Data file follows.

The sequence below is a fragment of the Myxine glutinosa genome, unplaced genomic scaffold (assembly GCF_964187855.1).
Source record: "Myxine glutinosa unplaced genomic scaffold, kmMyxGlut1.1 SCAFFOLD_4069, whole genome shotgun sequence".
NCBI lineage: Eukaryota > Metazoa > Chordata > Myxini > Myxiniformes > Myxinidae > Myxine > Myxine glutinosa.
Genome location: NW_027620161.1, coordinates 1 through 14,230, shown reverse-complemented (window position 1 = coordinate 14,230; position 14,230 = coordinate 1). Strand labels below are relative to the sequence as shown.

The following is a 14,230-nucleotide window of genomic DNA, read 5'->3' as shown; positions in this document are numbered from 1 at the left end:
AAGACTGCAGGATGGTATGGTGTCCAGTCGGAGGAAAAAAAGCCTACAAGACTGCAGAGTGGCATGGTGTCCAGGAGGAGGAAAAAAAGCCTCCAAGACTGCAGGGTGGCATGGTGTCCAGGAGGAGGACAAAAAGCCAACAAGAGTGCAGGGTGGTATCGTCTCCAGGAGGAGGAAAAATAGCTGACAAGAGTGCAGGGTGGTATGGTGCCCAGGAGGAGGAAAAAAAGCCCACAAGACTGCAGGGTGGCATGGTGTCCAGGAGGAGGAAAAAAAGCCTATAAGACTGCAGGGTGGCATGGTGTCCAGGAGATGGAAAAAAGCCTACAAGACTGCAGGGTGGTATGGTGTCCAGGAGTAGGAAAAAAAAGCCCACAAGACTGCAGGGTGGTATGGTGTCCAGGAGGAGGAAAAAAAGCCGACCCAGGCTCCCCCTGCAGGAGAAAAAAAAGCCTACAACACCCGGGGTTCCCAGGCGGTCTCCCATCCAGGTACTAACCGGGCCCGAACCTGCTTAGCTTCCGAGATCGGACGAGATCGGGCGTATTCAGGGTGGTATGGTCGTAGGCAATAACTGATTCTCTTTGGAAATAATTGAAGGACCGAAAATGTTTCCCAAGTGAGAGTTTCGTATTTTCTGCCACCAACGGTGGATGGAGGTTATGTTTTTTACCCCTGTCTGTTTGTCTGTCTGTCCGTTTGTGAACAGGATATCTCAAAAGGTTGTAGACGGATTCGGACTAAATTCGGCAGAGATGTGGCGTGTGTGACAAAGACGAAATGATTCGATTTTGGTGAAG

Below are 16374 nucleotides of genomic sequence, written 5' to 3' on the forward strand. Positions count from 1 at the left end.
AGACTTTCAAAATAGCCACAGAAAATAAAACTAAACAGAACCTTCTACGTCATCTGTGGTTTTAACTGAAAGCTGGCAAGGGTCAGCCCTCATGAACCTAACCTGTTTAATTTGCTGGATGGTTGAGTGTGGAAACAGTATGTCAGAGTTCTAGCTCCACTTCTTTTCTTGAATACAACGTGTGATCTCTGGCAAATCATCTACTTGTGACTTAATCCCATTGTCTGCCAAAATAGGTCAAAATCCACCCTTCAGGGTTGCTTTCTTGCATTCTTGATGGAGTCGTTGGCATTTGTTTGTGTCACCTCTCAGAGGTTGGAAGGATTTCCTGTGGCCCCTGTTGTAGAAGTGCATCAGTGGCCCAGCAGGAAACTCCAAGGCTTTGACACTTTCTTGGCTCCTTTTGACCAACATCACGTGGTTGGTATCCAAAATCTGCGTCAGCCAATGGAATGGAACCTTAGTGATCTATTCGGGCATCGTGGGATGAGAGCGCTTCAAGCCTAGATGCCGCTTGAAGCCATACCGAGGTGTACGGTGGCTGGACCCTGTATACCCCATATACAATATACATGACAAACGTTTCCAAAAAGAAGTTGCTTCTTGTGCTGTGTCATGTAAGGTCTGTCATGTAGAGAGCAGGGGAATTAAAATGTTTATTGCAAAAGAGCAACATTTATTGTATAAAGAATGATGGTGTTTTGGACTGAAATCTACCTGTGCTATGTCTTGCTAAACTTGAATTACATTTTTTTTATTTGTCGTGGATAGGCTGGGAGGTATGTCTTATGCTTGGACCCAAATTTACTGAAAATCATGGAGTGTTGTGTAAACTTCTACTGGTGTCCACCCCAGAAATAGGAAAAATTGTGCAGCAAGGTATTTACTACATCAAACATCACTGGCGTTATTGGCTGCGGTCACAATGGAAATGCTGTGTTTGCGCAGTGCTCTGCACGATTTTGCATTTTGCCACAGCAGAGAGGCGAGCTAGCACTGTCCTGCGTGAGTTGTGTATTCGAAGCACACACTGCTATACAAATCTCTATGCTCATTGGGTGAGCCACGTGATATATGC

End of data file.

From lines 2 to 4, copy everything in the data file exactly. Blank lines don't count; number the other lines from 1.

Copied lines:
Source record: "Myxine glutinosa unplaced genomic scaffold, kmMyxGlut1.1 SCAFFOLD_4069, whole genome shotgun sequence".
NCBI lineage: Eukaryota > Metazoa > Chordata > Myxini > Myxiniformes > Myxinidae > Myxine > Myxine glutinosa.
Genome location: NW_027620161.1, coordinates 1 through 14,230, shown reverse-complemented (window position 1 = coordinate 14,230; position 14,230 = coordinate 1). Strand labels below are relative to the sequence as shown.